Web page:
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Let $A$ be a commutative ring of characteristic zero. Let $a_1,a_2,a_3,a_4 \in A$ be units such that $a_i^k\ne a_j^k$ for $i\ne j$ and $k=1,2$.

How to show that $a_1 a_2 a_3 + a_1 a_2 a_4 + a_1 a_3 a_4 + a_2 a_3 a_4 \ne 0$.

With a positive answer for this question, is that possible to generalize for $n$ units?

Remark: If necessary, $A$ could be considered a discrete valuation ring.

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Isn't $a_1 = 1$, $a_2 = 2$, $a_3 = 3$, $a_4 = -\frac{6}{11}$ (which works in any $\mathbb{Z}_p$ for $p \ne 11$) a counterexample ? –  Joel Cohen Dec 14 '11 at 20:56
    
@Joel Cohen: You are right, I didn't realize this solution... However, what happens if we assume that $A$ is a discrete valuation ring? –  Binai Dec 14 '11 at 23:01
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@user27264 : For any prime number $p$, set $\mathbb{Z}_{(p)} = \{\frac{a}{b} \in \mathbb{Q}, \ b \text{ coprime to } p\}$. This is a discrete valuation ring whose only prime ideal is generated by $p$ (and its completion is $\mathbb{Z}_p$). If $p \ne 11$, then $\mathbb{Z}_{(p)}$ contains $1, 2, 3$ and $-\frac{6}{11}$. For a counterexample $\mathbb{Z}_{(11)}$, just take $a_1 = 1$, $a_2 = 2$, $a_3 = 4$ and $a_4 = -\frac{4}{7}$. Now any discrete valuation ring of characteristic $0$ contains at least one of those ring, so you get a counterexample in all of them. –  Joel Cohen Dec 15 '11 at 2:33
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1 Answer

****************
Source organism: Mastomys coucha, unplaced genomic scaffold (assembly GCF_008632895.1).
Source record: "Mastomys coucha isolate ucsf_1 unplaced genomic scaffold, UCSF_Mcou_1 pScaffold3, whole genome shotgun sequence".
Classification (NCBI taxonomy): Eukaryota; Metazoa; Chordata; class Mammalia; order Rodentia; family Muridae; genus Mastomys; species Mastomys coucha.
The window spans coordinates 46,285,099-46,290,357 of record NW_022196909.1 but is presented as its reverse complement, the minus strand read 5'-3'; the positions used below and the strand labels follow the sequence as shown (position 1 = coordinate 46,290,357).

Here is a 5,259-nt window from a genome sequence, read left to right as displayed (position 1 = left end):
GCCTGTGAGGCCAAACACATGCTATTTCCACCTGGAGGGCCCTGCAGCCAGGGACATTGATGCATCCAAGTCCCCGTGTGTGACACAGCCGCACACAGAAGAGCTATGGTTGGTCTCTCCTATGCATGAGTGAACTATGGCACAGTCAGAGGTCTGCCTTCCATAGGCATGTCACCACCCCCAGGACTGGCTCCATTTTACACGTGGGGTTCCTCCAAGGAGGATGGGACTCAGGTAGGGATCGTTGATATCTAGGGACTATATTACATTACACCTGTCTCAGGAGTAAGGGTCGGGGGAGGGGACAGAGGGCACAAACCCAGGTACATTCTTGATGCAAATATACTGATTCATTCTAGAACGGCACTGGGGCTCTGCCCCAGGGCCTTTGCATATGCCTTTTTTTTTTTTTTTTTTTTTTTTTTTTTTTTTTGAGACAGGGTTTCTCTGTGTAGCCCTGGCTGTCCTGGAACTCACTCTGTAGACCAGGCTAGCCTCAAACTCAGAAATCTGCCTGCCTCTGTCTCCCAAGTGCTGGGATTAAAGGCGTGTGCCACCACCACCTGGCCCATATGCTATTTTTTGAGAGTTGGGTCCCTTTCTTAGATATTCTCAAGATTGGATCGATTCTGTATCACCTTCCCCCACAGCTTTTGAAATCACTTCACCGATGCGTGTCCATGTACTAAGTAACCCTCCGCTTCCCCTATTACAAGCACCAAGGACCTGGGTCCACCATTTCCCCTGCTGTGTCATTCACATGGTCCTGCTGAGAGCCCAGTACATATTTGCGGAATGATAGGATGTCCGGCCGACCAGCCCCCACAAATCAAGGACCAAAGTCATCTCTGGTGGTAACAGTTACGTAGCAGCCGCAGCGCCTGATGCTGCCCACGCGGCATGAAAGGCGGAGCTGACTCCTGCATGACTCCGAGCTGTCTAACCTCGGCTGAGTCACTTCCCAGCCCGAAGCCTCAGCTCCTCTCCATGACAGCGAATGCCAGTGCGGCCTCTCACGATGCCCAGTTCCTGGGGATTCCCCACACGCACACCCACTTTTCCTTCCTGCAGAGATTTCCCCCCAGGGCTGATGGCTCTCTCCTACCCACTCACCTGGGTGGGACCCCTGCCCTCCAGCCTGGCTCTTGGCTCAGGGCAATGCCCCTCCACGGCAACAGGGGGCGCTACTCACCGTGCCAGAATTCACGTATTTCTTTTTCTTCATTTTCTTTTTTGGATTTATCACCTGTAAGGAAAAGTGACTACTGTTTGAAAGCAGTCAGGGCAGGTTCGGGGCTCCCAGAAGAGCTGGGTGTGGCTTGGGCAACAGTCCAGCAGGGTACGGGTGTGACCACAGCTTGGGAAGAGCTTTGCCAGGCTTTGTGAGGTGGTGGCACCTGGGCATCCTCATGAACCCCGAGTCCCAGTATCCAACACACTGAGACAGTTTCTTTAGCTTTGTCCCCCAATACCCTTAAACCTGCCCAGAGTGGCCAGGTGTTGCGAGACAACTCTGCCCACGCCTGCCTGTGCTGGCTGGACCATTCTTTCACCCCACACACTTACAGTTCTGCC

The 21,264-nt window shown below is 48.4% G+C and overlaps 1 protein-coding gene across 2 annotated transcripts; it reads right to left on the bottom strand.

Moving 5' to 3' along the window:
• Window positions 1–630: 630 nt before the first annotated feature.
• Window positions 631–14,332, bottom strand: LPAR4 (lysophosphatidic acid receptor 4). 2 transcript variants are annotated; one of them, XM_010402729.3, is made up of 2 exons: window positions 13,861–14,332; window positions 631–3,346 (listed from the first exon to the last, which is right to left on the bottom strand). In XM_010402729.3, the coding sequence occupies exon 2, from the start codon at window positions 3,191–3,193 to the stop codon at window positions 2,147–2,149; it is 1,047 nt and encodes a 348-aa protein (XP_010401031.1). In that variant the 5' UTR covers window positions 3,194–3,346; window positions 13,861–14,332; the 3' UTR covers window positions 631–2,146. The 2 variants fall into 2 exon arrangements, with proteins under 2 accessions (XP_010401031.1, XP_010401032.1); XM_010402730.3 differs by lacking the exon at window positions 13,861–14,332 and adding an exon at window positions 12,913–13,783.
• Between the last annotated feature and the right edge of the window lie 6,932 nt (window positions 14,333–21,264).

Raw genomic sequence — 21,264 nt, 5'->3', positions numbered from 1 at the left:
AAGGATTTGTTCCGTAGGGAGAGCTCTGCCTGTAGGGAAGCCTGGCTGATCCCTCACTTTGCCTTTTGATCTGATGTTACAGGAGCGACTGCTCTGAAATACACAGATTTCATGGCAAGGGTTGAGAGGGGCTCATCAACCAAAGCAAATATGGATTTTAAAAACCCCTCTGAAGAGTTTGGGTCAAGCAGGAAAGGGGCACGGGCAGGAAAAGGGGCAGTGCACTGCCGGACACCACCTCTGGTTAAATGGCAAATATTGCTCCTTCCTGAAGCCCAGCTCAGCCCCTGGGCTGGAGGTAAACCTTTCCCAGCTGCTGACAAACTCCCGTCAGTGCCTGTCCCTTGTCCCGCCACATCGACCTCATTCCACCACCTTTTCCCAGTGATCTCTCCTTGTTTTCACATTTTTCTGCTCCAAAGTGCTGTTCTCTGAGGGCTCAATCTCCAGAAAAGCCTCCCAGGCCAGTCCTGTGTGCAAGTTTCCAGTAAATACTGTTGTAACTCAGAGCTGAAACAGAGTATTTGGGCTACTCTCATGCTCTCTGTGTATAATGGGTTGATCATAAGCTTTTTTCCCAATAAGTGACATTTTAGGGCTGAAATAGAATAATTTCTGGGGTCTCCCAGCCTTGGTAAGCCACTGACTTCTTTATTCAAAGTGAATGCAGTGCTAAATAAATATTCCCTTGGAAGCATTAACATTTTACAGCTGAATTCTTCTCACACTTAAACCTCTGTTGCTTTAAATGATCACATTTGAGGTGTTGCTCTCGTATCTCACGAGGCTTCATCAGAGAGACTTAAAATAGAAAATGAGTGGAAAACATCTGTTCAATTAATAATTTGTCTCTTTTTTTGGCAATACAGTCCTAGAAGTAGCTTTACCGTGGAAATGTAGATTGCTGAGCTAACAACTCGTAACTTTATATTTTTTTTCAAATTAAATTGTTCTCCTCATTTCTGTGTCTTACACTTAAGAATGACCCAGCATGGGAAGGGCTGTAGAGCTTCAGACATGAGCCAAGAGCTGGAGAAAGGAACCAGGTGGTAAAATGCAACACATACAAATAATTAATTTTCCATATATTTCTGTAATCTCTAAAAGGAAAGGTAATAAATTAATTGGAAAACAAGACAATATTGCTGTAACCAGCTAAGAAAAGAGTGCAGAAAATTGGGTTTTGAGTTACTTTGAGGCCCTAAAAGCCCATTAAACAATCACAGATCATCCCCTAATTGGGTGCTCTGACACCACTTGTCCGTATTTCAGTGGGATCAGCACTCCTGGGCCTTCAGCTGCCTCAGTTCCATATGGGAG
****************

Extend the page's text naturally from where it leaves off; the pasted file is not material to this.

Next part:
up vote 4 down vote accepted

$abc+abd+acd+bcd=abcd(a^{-1}+b^{-1}+c^{-1}+d^{-1})$ so lets make the sum of four units equal to zero. take some field, pick three random elements $x,y,z$ and let $w=-(x+y+z)$. these will satisfy your "distinctness" property in general. for example, $x,y,z,w=1,2,3,-6\in\mathbb{R}$ give $1/6-1/12-1/18-1/36=0$

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You are right, I didn't realize this solution... However, what happens if we assume that $A$ is a discrete valuation ring? –  Binai Dec 14 '11 at 23:01
1  
Let $A=\mathbb{F}_2[[x]]$ be the ring of formal power series over the field of two elements. Note that $A$ is a discrete valuation ring (ie a PID with only one nonzero maximal ideal). Since $U(A)=\{f(x)\in A\,\vert\,f(0)=1\}$, we have that the sum of any two units is a nonunit and that the sum of a nonunit and a unit is a unit. So, letting $f=1$, $g=1+x$, $h=1+x+x^3$ and $k=f+g+h=1+x^3$, we have four distinct units that satisfy $\alpha^i\not=\beta^j$ for $\alpha,\beta\in \{f,g,h,k\}$, $\alpha\not=\beta$ and $1\leq i,j\leq 2$. However, $f+g+h+k=0$. –  user5137 Dec 14 '11 at 23:13
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